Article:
Today, most people use hundreds—perhaps thousands—of artificial, manmade items every day. But the shift away from natural items has mostly taken place in the last 120 years. In 1900, before the Industrial Revolution, human-made materials weighed only the equivalent of about 3 percent of all living things on earth or about 0.1 trillion tons.
Today, that number is much different. Near the end of 2020, researchers published a new study estimating that the weight of human-made materials has now surpassed the weight of living things on earth. Human-made materials went from a weight of 0.1 trillion tons to 1 trillion tons! To put it another way, the amount of items being produced each week is equivalent to the weight of all human beings on earth put together. That’s a lot of stuff!
Of course, these numbers will never be exact because researchers are dealing with such great quantities, but estimates were obtained from data on material flow collected by industry groups and national statistics bureaus. Human-made materials include concrete, steel, bricks, asphalt, plastic, construction wood, paper, and glass. This category doesn’t even include the large amount of waste that humans have accumulated!
Because of industrialization and the vast amounts of synthetic items in our world, many people are growing up in concrete jungles which have little resemblance to the beautiful, natural garden where God first placed Adam and Eve. How many physical, mental, and spiritual benefits will people miss out on as a result?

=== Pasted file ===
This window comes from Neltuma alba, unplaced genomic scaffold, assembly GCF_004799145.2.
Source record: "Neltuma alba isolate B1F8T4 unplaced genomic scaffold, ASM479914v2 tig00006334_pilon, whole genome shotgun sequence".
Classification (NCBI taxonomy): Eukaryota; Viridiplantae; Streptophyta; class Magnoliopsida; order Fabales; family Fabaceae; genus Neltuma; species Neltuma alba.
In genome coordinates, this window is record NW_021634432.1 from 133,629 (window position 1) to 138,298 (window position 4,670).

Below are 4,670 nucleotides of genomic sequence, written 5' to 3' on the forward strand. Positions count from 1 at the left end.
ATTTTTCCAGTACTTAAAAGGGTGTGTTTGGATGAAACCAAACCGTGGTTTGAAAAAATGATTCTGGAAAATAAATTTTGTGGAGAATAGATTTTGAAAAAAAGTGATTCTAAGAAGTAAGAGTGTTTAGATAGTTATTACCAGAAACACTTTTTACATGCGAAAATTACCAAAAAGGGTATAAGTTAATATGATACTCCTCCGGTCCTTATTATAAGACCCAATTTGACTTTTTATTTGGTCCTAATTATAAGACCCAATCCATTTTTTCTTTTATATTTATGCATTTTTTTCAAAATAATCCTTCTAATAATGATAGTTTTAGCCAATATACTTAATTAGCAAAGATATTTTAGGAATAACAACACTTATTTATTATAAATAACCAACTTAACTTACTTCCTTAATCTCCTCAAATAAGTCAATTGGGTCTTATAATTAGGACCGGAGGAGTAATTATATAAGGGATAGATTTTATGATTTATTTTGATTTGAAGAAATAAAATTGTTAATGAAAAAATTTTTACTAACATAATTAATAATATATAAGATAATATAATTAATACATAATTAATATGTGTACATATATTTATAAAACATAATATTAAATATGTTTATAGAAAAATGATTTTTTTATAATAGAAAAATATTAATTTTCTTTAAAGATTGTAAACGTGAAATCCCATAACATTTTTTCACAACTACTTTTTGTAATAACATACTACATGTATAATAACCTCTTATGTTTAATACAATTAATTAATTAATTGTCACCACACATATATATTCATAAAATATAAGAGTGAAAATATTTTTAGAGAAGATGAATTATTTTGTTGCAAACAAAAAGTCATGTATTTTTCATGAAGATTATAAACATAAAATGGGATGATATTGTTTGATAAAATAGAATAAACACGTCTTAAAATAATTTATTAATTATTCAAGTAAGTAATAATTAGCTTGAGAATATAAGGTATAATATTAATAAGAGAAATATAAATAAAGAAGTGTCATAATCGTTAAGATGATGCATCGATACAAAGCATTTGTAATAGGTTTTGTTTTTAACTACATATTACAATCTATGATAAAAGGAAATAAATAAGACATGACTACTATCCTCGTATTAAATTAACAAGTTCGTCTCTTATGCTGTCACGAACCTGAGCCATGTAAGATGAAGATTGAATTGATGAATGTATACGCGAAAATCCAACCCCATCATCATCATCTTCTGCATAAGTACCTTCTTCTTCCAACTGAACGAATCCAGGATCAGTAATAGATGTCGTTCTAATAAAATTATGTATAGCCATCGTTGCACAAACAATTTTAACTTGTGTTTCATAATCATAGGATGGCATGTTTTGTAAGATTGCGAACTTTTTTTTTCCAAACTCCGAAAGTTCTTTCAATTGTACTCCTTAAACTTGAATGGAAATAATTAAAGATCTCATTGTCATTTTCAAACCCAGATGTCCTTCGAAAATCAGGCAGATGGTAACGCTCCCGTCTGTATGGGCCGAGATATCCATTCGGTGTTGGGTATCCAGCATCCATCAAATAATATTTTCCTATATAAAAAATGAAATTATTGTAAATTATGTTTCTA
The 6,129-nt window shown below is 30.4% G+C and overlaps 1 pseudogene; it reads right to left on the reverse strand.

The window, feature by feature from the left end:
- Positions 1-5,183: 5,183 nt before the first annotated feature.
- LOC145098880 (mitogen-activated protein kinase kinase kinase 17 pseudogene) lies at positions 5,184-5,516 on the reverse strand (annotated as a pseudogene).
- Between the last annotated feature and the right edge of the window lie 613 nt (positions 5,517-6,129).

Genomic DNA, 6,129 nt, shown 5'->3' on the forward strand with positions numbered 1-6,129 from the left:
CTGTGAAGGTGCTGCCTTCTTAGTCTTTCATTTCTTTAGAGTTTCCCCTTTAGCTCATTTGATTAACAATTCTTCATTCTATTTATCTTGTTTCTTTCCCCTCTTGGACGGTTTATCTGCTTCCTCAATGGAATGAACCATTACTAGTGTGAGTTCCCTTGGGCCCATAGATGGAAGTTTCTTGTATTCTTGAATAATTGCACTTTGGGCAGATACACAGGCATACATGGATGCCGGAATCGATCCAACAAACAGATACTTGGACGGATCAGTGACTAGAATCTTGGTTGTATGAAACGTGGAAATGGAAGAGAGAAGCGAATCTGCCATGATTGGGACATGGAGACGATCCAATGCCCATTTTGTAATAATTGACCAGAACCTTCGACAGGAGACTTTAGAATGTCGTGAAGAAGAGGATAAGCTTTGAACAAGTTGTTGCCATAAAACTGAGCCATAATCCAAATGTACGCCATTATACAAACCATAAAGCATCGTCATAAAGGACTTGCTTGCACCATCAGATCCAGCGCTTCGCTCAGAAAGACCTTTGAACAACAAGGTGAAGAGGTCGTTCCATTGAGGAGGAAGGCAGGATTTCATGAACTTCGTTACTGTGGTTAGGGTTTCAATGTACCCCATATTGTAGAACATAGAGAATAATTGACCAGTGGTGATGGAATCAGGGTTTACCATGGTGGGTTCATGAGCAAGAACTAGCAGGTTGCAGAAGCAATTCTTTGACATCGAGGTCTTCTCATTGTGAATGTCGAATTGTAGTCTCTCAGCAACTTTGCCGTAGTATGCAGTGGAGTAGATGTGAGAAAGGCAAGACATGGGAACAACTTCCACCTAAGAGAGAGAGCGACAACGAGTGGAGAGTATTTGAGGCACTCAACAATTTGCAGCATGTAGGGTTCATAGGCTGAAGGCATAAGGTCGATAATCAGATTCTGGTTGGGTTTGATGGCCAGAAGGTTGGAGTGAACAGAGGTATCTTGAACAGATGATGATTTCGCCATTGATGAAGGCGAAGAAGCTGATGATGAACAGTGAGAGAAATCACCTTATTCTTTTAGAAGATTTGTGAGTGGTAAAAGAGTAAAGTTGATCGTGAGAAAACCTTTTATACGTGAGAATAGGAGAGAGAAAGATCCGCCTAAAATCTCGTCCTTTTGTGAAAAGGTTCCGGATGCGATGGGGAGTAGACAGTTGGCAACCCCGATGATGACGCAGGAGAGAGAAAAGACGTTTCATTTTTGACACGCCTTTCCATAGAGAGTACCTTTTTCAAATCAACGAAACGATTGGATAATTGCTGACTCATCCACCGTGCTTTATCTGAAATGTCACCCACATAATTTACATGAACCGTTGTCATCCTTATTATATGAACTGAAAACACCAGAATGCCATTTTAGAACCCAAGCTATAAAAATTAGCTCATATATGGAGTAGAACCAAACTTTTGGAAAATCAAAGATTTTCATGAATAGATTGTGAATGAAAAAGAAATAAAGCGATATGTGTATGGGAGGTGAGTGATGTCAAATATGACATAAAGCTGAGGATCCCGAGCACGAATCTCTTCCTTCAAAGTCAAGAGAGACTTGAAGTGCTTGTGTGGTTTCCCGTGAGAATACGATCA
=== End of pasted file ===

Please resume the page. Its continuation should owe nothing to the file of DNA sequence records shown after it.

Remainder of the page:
“Human-made Materials May Now Outweigh All Living Things on Earth, Report Finds,’” CNN, cnn.com, Dec. 9, 2020.
Capitalism and the Vatican joined forces on December 8, 2020, through an alliance known as the Council for Inclusive Capitalism. This council consists of 27 major business leaders and groups from throughout the world, including CEOs of companies such as Bank of America, Johnson & Johnson, BP, and Mastercard.
Their purpose? In the words of Pope Francis, it is “to create a more inclusive, fair, and sustainable landscape.” This partnership is a response to his call for “an economic system that is fair, trustworthy, and capable of addressing the most profound challenges facing humanity and our planet.” The CEOs represented have pledged to work toward specific goals in the areas of environment, social justice, education, and gender equality.
But this alliance is not only about economics. Pope Francis and the business leaders involved also see it as a way to unite different religions on issues facing our world.
The Bible speaks about a world power that will use economic pressure to cause people to engage in false worship. Those who refuse to do so will not be able to buy or sell. See Rev. 13:16, 17. This alliance certainly could lead to such results. Are we prepared to stand for the truth when it will mean giving up our livelihood? Will we be among the people “that keep the commandments of God and the faith of Jesus,” even if it means going against the current of the world? Rev. 14:12.
“Big Business Gets Its Wings as Leaders from Major U.S. Companies Partner with Pope Francis,” NBC News, nbcnews.com, Dec 8, 2020.
Recently, iBorderCtrl, a project that is developing surveillance technology to increase the security of Europe’s borders, has raised ethical concerns. The technology uses artificial intelligence (AI) and biometrics to detect facial “micro-expressions” and determine whether an individual is lying. It may not be very accurate, however. A reporter who came to the Serbia-Hungary border was told by the AI detector that she was lying when in fact she was not.